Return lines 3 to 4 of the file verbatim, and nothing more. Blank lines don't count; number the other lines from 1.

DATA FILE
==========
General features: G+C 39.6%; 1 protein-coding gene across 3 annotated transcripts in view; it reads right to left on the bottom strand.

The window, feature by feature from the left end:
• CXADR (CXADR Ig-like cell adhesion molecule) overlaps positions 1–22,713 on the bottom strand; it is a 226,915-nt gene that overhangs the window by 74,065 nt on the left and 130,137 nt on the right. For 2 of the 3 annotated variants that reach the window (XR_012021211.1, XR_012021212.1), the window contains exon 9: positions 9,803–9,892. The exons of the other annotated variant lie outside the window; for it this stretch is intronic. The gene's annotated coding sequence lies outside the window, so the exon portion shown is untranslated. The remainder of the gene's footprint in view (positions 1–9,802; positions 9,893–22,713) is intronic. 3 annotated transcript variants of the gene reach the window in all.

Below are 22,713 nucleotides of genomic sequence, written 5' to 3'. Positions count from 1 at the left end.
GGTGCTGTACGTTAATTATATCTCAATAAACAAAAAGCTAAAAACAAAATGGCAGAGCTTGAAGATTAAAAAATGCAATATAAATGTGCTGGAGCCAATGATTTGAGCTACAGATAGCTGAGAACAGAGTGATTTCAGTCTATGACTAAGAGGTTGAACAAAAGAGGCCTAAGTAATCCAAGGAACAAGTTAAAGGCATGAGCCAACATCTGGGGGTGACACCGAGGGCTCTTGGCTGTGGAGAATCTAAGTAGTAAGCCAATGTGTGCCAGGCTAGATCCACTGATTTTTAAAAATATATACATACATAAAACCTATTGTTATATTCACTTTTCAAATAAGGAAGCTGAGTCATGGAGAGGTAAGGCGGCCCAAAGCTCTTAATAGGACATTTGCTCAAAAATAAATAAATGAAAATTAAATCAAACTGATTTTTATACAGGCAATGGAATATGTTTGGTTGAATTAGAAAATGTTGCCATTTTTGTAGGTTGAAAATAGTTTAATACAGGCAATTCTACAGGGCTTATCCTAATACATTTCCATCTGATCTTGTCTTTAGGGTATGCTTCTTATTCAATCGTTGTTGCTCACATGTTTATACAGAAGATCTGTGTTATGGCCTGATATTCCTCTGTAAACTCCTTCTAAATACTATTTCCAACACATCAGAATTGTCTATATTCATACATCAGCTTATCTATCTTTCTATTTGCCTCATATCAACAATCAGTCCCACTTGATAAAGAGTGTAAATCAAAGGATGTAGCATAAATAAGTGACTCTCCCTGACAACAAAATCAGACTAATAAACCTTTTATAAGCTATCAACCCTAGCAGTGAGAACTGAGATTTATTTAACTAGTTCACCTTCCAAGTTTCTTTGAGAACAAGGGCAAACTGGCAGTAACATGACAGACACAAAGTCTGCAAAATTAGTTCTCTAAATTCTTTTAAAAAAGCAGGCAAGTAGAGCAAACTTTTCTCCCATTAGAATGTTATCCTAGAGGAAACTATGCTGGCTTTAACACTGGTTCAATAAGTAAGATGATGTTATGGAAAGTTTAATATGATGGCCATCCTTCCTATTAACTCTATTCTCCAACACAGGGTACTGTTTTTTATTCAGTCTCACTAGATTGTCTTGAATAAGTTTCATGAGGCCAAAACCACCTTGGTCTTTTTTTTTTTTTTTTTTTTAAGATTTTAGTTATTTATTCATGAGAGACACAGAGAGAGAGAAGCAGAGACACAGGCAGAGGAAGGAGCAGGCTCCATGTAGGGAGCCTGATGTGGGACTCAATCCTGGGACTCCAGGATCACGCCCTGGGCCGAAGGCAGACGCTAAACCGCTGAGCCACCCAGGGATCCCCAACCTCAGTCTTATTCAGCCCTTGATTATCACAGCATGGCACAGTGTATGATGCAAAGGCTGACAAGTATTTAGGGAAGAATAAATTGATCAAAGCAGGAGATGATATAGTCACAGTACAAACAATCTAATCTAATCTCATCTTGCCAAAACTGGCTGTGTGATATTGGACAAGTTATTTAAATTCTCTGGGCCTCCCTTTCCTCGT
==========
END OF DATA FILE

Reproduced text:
• CXADR (CXADR Ig-like cell adhesion molecule) overlaps positions 1–22,713 on the bottom strand; it is a 226,915-nt gene that overhangs the window by 74,065 nt on the left and 130,137 nt on the right. For 2 of the 3 annotated variants that reach the window (XR_012021211.1, XR_012021212.1), the window contains exon 9: positions 9,803–9,892. The exons of the other annotated variant lie outside the window; for it this stretch is intronic. The gene's annotated coding sequence lies outside the window, so the exon portion shown is untranslated. The remainder of the gene's footprint in view (positions 1–9,802; positions 9,893–22,713) is intronic. 3 annotated transcript variants of the gene reach the window in all.

Below are 22,713 nucleotides of genomic sequence, written 5' to 3'. Positions count from 1 at the left end.